A Day at Pallant House

Chichester certainly looked inviting when we arrived on a sunny June day and in just over two hours from Wincanton, less time than a coach journey into London!The Pallant House Gallery never fails to please and ‘Stanley Spencer; Heaven in a Hell of War’ certainly proved an arresting Exhibition.  Some of us had viewed Spencer’s large paintings at Burghclere.  Their home at The Sandham Memorial Chapel is undergoing conservation work by The National Trust so much of the work has been well exhibited at Pallant House and we could view these large works at eye level.

SpencerRather than dwell on the horror and waste of war, Stanley Spencer concentrated on the tedium and the mundane, the recovery of wounded and also reincarnation of those who did not return. We were able to view his delicate preparatory pencil sketches and detailed correspondence to Louis and Mary Behrend, who had commissioned the work for a Memorial Chapel to commemorate their son.
Spencer based his work on his recollections of Beauford Hospital in Bristol, where he had served as an orderly, the Army camp near Aldershot and his active service in the Macedonian campaign.

The murals for the Altar and the lunette paintings show his unique way of viewing scenes eg. an aerial view of an officer, sitting astride his feeding horse while he studied the map.  All the figure compositions, such as ‘Tea in the Hospital Ward’ or ‘Filling Tea Urns’ make patterns and shapes and create pictorial designs but which are poignant and real.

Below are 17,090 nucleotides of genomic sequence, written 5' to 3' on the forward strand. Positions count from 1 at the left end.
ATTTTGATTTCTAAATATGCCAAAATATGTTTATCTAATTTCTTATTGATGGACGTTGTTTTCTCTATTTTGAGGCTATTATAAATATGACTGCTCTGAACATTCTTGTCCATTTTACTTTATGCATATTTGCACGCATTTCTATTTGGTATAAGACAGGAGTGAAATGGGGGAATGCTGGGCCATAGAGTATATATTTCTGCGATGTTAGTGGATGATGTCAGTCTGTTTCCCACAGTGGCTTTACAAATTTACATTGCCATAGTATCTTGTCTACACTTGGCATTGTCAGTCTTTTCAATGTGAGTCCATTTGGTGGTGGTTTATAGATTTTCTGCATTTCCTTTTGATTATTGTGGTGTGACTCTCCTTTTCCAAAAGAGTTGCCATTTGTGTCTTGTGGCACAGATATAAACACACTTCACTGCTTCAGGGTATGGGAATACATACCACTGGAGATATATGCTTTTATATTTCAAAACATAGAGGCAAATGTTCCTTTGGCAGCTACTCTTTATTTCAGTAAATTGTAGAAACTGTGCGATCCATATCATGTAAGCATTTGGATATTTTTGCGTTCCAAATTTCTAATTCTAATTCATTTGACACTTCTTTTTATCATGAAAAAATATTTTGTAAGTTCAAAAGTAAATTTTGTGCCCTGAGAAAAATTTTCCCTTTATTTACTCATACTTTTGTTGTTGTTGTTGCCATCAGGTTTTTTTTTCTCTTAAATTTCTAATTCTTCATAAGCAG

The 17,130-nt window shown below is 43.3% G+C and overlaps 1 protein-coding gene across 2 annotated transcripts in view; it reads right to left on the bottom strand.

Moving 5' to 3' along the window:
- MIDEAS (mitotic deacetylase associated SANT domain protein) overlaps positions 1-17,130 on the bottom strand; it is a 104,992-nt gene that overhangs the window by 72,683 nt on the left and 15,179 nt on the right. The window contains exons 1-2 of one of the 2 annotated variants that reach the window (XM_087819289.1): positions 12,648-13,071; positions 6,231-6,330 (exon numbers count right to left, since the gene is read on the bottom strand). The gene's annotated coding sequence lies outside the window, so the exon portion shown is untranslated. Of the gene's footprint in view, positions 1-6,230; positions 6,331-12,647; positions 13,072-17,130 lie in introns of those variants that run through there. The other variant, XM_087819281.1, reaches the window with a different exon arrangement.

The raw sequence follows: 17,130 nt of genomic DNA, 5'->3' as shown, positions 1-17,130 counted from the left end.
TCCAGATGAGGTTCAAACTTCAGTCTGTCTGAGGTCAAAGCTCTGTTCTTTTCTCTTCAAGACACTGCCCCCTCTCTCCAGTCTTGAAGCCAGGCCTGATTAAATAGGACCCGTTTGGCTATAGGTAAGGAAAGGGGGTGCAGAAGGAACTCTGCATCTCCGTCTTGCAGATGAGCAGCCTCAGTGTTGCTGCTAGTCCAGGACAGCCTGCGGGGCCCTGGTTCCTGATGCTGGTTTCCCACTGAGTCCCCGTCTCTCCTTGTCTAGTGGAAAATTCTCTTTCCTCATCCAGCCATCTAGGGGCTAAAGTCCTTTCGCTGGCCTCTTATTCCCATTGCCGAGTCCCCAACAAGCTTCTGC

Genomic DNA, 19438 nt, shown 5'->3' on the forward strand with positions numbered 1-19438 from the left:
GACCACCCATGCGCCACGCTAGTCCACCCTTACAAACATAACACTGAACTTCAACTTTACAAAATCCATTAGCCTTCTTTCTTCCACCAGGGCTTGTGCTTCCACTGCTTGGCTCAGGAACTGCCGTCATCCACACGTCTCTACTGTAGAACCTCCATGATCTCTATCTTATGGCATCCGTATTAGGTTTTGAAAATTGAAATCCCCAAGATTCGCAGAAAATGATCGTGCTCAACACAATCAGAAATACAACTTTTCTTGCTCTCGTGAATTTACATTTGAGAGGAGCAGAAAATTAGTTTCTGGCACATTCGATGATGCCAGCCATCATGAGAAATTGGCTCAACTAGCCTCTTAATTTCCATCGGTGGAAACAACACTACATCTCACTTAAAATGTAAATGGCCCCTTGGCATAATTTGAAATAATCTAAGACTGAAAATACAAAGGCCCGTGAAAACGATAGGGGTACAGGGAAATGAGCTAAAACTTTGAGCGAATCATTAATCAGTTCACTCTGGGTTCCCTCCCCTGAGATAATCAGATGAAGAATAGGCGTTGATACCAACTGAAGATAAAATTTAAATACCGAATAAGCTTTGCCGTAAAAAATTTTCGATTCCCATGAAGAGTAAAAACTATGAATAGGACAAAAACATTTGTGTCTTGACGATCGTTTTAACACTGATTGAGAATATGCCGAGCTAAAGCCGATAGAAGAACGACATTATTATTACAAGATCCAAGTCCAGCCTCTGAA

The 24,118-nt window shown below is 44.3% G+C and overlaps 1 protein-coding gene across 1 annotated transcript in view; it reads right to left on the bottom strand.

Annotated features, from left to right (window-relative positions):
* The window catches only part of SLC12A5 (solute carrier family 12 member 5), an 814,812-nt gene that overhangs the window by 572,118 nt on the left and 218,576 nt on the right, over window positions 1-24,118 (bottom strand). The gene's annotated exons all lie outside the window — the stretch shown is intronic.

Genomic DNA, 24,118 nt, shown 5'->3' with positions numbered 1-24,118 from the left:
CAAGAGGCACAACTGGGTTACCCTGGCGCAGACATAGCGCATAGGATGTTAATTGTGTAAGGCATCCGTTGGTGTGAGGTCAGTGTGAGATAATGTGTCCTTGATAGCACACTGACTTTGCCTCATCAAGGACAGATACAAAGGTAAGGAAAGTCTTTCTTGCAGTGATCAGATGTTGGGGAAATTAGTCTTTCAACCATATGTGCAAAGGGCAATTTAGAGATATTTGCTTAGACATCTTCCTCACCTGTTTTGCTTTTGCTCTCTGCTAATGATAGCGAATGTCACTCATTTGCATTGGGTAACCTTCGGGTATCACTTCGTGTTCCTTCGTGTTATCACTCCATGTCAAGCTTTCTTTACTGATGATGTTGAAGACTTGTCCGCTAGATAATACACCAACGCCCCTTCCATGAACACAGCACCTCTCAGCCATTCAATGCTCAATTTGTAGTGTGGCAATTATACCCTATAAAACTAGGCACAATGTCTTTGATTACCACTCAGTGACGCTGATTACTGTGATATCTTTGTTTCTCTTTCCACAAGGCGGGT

The very large paintings, such as ‘The Resurrection of Soldiers’, could not be included because of size but for those wishing to see these, work is to be completed on The Sandham Chapel by the end of the summer 2014 and all the work will have been returned to Burghclere.

Pallant House has many masterpieces and there was time to find those works not spotted before.  I was pleased to find a couple of Revilious lithographs from his Submarine Series done in 1941, one of Henry Moore’s touching underground sketches in graphite and white chalk ‘ Two Sleepers’ as well as a Barbara Hepworth sculpture.
We joined our coach outside the Cathedral, where probably, all of us had entered to see John Piper’s vibrant altar piece and other treasures to be found in the Cathedral.  Some members had also managed to do a bit of special shopping, generally for items not to be found in Yeovil, even oysters in a little cool bag from M&S!
What a treat of a day it had been, sorry that so many of you missed it!

Frances Neal